Date: 2018–02
  12. By: Marion Goussé (Département d'Economique, Université Laval - Université Laval); Nicolas Jacquemet (PSE - Paris School of Economics); Jean-Marc Robin (Sciences Po Paris, Department of Economics)
    Abstract: We develop a search model of marriage where men and women draw utility from private consumption and leisure, and from a non-market good that is produced in the home using time resources. We condition individual decisions on wages, education, and an index of family attitudes. A match-specific, stochastic bliss shock induces variation in matching given wages, education, and family values, and triggers renegotiation and divorce. Using BHPS (1991–2008) data, we take as given changes in wages, education, and family values by gender, and study their impact on marriage decisions and intra-household resource allocation. The model allows to evaluate how much of the observed gender differences in labor supply results from wages, education, and family attitudes. We find that family attitudes are a strong determinant of comparative advantages in home production of men and women, whereas education complementarities induce assortative mating through preferences.
    Keywords: Search-matching,bargaining,assortative mating,collective models,time uses,social norms,gender identity,structural estimation
    Date: 2017
  13. By: Monacelli, Tommaso; Sala, Luca; Siena, Daniele
    Abstract: In emerging market economies (EMEs), capital inflows are associated to productivity booms. However, the experience of advanced small open economies (AEs), like the ones of the Euro Area periphery, points to the opposite, i.e., capital inflows lead to lower productivity, possibly due to capital misallocation. We measure capital flow shocks as (exogenous) variations in (world) real interest rates. We show that, in the data, the misallocation narrative fits the evidence only for AEs: lower real interest rates lead to lower productivity in AEs, whereas the opposite holds for EMEs. We build a business cycle model with firms' heterogeneity, financial imperfections and endogenous productivity. The model combines a misallocation effect, stemming from capital inflows, with an original sin effect, whereby capital inflows, via a real exchange rate appreciation, affect the borrowing ability of the incumbent, marginally more productive firms. The estimation of the model reveals that a low trade elasticity combined with high (low) firms' productivity dispersion in EMEs (AEs) are crucial ingredients to account for the different effects of capital inflows across groups of countries. The relative balance of the misallocation and the original sin effect is able to simultaneously rationalize the evidence in both EMEs and AEs.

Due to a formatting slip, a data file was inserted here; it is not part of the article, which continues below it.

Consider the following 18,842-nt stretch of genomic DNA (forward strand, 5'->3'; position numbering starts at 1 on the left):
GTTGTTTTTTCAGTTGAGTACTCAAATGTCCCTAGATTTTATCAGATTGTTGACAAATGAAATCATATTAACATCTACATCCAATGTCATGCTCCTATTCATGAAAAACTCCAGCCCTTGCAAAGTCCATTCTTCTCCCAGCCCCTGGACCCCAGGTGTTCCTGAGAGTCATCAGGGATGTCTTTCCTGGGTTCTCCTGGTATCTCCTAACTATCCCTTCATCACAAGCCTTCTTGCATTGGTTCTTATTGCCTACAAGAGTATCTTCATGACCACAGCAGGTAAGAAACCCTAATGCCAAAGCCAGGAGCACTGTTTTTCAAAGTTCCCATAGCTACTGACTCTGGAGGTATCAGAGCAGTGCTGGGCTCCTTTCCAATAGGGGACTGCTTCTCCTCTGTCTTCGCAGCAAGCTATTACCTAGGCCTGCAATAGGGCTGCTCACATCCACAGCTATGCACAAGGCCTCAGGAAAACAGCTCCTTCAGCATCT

JEL: F32 F41
    Date: 2018–03
  14. By: Bilbiie, Florin Ovidiu
    Abstract: In business-cycle, macro models the elasticity of intertemporal substitution (EIS) governs the economy's response to demand shocks and policy changes ("multipliers"). With general non-separable preferences, the EIS is determined by consumption-hours complementarity and the income effect on hours. Complementarity helps generate business-cycle co-movement following demand shocks, fiscal multipliers, and allows reconciling low EIS with low income-wealth effects. Yet existing utility functions restrict either complementarity, or income effects---or both---and artificially imply that EIS is exclusively a function of either. I propose a novel utility function where both complementarity and the income effect are arbitrary and can be calibrated separately.